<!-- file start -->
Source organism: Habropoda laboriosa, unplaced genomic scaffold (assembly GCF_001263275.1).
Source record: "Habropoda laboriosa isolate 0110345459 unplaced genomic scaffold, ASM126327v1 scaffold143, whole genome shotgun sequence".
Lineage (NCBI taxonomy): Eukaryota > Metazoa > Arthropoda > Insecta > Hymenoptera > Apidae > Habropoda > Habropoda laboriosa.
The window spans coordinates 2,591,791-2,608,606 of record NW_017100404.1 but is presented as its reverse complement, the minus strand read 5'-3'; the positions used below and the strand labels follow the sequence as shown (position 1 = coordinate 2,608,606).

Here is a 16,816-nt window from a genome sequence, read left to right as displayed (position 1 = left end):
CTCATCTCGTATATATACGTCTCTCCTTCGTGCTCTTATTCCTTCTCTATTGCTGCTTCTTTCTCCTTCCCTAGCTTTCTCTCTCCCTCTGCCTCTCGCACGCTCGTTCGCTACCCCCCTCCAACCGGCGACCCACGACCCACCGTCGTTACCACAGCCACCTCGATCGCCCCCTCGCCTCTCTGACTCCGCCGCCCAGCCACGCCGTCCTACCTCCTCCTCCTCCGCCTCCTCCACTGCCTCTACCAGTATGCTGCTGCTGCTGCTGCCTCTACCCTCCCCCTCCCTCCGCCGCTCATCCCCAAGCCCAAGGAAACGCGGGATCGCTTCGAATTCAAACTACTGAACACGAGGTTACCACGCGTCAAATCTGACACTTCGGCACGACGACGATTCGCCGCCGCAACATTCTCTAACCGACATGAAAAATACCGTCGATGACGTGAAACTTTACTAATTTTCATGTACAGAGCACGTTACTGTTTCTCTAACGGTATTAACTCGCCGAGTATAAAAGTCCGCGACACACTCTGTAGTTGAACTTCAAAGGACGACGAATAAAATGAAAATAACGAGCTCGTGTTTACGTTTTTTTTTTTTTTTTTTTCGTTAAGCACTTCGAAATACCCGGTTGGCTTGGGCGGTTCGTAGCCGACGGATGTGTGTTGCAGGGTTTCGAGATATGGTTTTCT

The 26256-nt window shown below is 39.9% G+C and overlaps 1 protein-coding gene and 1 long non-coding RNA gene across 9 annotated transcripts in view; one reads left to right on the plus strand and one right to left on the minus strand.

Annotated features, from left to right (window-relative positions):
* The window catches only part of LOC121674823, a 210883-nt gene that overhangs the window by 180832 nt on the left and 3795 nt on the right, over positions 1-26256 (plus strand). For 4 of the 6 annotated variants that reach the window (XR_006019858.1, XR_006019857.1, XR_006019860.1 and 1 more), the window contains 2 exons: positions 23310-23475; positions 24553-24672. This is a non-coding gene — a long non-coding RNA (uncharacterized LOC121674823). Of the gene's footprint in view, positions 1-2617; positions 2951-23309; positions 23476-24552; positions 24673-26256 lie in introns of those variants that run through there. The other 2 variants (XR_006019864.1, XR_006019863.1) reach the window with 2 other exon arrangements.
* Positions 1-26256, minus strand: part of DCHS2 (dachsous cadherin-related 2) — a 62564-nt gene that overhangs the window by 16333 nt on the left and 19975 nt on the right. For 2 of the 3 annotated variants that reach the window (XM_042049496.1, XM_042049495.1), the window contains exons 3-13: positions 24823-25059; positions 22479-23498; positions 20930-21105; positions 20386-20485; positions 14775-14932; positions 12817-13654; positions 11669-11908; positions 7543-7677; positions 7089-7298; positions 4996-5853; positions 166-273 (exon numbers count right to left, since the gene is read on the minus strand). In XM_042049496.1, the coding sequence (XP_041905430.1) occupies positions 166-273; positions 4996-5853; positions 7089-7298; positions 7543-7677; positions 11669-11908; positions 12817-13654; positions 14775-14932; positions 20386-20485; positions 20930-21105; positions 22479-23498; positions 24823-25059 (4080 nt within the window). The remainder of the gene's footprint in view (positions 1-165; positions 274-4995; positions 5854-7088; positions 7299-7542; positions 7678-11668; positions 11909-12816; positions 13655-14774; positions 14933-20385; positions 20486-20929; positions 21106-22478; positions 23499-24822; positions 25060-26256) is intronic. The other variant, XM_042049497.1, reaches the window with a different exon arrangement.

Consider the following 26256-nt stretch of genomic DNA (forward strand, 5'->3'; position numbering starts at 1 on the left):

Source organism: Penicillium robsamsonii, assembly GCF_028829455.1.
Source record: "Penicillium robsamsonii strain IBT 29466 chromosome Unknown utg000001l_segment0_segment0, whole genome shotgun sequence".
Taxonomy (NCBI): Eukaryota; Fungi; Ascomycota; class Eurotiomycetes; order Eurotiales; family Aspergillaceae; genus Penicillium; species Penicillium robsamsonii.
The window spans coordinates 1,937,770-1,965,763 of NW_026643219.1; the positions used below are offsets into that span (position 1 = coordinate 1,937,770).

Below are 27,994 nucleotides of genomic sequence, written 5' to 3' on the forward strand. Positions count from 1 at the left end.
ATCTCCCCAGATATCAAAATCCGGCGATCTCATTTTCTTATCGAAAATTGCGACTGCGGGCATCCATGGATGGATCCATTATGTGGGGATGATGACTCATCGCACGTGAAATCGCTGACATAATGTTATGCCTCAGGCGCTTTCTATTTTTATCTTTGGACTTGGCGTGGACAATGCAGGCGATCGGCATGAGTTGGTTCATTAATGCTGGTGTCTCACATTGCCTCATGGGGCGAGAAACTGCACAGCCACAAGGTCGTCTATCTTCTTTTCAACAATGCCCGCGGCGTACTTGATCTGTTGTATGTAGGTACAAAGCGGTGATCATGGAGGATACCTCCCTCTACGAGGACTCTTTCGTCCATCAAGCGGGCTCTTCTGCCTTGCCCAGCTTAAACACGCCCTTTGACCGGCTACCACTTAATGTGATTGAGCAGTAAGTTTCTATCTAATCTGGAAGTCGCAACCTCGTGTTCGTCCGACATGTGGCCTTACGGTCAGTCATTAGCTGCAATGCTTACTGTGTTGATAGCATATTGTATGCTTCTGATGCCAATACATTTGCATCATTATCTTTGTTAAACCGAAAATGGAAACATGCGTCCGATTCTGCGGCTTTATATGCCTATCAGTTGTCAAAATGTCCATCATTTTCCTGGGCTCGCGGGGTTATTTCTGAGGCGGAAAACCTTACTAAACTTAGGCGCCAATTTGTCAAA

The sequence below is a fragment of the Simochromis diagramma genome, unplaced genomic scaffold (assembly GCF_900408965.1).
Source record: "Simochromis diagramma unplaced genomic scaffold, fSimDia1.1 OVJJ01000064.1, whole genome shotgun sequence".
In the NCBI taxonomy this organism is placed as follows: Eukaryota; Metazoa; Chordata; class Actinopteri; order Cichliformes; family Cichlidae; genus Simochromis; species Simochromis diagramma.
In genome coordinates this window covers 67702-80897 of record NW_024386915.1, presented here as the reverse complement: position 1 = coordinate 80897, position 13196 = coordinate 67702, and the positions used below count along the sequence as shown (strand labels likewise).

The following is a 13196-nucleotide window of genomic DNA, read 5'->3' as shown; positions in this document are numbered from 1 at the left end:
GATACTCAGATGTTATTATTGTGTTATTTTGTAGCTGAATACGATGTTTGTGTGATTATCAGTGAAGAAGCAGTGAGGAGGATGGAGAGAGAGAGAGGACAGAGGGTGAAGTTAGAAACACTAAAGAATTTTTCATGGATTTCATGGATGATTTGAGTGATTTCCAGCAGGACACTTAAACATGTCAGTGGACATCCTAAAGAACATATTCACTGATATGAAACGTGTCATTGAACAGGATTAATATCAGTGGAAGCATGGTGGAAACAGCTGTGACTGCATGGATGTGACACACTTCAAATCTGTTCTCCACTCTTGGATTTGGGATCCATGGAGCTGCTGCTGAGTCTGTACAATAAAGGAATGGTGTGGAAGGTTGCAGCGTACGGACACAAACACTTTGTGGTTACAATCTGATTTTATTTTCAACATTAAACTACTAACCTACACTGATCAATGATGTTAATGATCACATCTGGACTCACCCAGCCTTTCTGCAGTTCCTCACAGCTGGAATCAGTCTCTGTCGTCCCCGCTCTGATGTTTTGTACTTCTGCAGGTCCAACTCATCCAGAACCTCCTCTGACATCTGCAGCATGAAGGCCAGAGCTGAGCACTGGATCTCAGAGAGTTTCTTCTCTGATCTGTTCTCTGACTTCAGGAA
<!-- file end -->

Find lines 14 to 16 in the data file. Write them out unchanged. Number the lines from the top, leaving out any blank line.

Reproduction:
Taxonomy (NCBI): Eukaryota; Fungi; Ascomycota; class Eurotiomycetes; order Eurotiales; family Aspergillaceae; genus Penicillium; species Penicillium robsamsonii.
The window spans coordinates 1,937,770-1,965,763 of NW_026643219.1; the positions used below are offsets into that span (position 1 = coordinate 1,937,770).

Below are 27,994 nucleotides of genomic sequence, written 5' to 3' on the forward strand. Positions count from 1 at the left end.